Acting Prime Minister and Minister of Education Technical and Vocational Training, Santia Bradshaw. (PMO/FP)

Local and international organisers of the inaugural WorldSkills Barbados Juniors Future Skills Camp were today saluted for their joint efforts at advancing the technological skills of Barbadian youth, despite the fallout from the COVID-19 pandemic.

The Technical and Vocational Education and Training (TVET) Council and WorldSkills Russia were both recognised by Acting Prime Minister and Minister of Education Technical and Vocational Training, Santia Bradshaw, when she addressed a virtual press conference that offered snapshots into the online camp held earlier this month.

Minister Bradshaw, noting that it was the first of its kind in Barbados and the entire [Caribbean] region, said: “It is visionary that WorldSkills, an international hub of excellence for skills development has taken the step to provide training opportunities for our younger demographic, to improve the quality of the global technical and vocational education and training system. We remain appreciative of the willingness of the WorldSkills International community to share resources and expertise that can aid in personal development, national and global economic growth and prosperity.”

Explaining that collaborations such as the one between WorldSkills Barbados and WorldSkills Russia were pivotal in the efforts to empower the country’s youth, she said: “In addition to hosting the Biennial Skills Competition for TVET students, they have created an experience for our young people that encourages excellence in skills development; boosts their self-confidence and inspires them to choose enterprising careers. These objectives were realised through the 2021 WorldSkills Barbados Juniors Future Skills Camp.”

The camp, which ran from September 6 to 10, provided students, aged 14 to 18, with five skill areas, namely Aerial Robotics/Drone Operating; Mobile Applications Development; 3-D Digital Game Art; The Internet of Things and Building Information Modelling/Digital Construction.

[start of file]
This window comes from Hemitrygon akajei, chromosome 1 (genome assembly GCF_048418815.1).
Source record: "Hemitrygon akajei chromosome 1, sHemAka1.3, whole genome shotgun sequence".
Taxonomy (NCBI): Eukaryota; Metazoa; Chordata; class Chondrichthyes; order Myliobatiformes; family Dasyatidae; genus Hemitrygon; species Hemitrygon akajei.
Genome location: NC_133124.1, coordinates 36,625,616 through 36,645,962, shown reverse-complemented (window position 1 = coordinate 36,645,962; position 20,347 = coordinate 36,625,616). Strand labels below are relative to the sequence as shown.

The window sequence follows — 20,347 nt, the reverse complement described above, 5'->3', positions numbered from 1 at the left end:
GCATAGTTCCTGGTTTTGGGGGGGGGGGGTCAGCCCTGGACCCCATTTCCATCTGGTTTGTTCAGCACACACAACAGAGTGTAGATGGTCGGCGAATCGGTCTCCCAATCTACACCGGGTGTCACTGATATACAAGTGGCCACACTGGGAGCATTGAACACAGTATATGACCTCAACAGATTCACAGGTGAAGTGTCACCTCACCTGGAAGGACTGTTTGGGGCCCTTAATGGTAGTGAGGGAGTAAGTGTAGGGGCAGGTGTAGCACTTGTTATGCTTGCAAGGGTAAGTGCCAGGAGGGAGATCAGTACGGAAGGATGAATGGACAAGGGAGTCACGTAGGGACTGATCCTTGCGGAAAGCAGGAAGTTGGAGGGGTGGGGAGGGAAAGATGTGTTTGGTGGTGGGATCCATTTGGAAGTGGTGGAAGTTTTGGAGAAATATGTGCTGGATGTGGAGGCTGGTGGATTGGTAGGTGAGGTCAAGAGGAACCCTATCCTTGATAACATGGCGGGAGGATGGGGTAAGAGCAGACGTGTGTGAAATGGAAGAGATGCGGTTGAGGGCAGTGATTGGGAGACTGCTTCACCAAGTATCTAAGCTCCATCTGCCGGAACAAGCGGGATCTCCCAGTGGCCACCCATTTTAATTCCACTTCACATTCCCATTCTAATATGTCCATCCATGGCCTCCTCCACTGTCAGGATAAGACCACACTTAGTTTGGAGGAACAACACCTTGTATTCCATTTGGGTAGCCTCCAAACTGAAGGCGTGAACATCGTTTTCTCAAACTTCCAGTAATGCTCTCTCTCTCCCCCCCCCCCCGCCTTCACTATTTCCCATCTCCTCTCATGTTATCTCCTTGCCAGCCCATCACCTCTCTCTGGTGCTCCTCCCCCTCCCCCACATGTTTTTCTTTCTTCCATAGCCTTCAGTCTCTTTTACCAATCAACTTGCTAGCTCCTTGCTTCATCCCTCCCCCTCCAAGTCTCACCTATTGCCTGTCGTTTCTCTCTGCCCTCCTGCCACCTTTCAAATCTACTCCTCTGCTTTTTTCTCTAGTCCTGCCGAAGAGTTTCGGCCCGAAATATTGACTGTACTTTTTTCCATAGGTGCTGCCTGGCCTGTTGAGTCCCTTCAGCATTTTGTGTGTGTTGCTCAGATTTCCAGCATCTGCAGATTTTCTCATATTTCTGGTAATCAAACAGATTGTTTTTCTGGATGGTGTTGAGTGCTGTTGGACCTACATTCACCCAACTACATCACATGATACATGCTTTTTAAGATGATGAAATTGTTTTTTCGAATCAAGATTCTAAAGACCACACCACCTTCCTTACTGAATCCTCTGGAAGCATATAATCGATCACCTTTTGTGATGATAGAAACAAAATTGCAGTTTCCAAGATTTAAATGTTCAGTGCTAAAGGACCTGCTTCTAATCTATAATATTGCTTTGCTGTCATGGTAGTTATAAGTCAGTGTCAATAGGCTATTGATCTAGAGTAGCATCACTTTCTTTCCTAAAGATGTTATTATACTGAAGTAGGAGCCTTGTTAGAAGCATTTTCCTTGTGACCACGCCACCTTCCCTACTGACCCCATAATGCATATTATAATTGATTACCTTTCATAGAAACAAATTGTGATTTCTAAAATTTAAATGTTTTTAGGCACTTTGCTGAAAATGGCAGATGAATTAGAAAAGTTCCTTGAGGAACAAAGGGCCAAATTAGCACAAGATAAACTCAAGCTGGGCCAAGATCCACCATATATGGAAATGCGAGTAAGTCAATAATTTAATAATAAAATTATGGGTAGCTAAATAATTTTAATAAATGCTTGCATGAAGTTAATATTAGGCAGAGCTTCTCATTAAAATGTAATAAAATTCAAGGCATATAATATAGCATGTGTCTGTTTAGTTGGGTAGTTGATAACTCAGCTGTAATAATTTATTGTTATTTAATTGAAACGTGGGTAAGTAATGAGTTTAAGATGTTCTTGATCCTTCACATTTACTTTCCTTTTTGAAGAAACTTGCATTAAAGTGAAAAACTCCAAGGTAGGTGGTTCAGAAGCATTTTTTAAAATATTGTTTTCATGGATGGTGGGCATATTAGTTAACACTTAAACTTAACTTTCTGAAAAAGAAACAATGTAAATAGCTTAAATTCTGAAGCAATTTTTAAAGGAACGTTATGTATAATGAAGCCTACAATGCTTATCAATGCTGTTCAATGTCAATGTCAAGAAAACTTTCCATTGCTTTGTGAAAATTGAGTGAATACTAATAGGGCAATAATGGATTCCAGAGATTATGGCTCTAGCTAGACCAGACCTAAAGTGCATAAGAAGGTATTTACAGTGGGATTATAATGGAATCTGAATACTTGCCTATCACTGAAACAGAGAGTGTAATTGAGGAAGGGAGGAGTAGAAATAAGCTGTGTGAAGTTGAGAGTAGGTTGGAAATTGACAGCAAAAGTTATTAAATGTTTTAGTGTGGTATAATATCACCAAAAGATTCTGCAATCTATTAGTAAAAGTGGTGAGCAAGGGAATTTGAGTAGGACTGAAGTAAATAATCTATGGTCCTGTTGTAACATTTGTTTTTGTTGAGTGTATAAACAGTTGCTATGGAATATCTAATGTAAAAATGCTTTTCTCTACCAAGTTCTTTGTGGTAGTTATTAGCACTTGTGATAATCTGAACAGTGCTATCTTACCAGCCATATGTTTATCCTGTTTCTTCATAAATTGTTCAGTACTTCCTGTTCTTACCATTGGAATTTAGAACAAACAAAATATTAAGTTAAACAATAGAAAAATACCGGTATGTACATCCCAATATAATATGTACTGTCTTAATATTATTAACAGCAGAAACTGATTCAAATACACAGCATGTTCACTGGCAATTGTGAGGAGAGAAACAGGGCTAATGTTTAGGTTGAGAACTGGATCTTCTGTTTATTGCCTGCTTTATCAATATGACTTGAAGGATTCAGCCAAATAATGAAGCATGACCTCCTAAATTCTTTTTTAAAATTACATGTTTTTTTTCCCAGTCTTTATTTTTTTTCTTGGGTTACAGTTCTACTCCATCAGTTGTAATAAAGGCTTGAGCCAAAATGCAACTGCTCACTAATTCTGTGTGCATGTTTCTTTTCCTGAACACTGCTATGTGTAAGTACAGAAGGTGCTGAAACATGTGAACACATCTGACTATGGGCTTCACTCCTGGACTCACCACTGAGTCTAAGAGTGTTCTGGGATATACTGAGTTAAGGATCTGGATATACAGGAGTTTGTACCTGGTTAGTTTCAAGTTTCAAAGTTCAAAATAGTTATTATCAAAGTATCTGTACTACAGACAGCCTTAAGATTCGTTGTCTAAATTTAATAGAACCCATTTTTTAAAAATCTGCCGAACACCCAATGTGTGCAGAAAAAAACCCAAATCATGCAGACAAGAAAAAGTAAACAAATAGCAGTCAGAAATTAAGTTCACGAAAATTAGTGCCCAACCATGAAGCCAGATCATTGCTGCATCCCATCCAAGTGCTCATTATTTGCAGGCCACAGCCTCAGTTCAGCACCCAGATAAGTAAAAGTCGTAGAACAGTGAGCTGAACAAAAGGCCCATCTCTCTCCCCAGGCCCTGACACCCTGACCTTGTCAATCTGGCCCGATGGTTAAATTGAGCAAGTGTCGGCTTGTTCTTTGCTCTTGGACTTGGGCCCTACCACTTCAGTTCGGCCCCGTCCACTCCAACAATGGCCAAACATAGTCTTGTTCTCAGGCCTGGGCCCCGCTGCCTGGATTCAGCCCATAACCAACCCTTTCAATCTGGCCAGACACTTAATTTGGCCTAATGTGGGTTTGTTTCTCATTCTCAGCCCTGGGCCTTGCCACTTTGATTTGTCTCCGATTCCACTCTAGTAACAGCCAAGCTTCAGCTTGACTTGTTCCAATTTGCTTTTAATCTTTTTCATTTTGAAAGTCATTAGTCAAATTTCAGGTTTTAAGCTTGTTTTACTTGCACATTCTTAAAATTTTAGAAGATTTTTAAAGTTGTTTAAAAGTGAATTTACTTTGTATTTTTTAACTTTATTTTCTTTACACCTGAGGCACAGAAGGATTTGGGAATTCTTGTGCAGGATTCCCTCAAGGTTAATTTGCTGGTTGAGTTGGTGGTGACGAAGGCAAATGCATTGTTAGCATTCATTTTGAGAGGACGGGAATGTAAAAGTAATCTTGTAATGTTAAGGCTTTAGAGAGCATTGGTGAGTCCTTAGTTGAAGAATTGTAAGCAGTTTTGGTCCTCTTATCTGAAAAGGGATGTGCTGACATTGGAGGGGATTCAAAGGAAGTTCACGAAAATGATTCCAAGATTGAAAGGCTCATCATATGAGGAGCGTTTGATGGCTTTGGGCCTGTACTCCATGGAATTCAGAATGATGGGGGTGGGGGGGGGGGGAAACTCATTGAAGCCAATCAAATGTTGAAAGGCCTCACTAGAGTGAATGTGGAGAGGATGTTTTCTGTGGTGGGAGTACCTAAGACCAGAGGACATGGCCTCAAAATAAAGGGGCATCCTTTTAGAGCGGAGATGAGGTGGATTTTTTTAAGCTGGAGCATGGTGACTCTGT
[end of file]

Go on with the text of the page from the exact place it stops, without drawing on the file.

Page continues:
Referring to these “as future skills of great value for our modern evolving societies” the Acting Prime Minister praised the work done by the students. With respect to Building Information Modelling, she remarked: “I certainly would want to see the future houses that are going to be built by many of these young people…. I think the prospect of being able to learn first-hand how to actually use those types of programmes to be able to build things in the architectural world is certainly an advancement in what we do presently.”

Of the advanced skilled area, The Internet of Things, Minister Bradshaw noted that research had shown that as the world becomes more interconnected, businesses were attempting to stay ahead of the curve by investing heavily in this initiative.  

“No industry will be left untouched by The Internet of Things, and participants in this skill were able to use coding to programme traffic lights, which contribute to the concept of, for instance, a smart city,” she stated.

The students’ foray into Mobile Applications Development, and with the use of Android Studio software, led them to develop an educational game in Mathematics for young children.  

Giving her perspective on this, Ms. Bradshaw noted that students with this skill could even develop entertainment applications for seniors, who should not be left behind, as Barbados had a growing ageing population.

“Even as many businesses seek to improve their customer relationship through building websites and developing mobile applications, the possibilities of these future skills are indeed endless,” she added.

She further noted that the 3-D Digital Game Art could improve the creative industries, enabling us to tell our own stories of Barbadian culture, while Aerial Robotics, which was not solely about the use of a remote to fly and control drones, had the potential to be programmed for search and rescue operations, and for farm security, to prevent praedial larceny.

Emphasising that the COVID-19 pandemic had taught us that we needed to be prepared for what the future holds, Ms. Bradshaw said we must be able to adapt and to innovate. She added that it had also brought home the importance of skills development and the integration of new skills.

The Education Minister, pleased that the camp would be available to students 11 to 13 years, next year, and the TVET Council would be seeking to develop qualifications in the five skills, congratulated both participants and organisers for a “job well done”.

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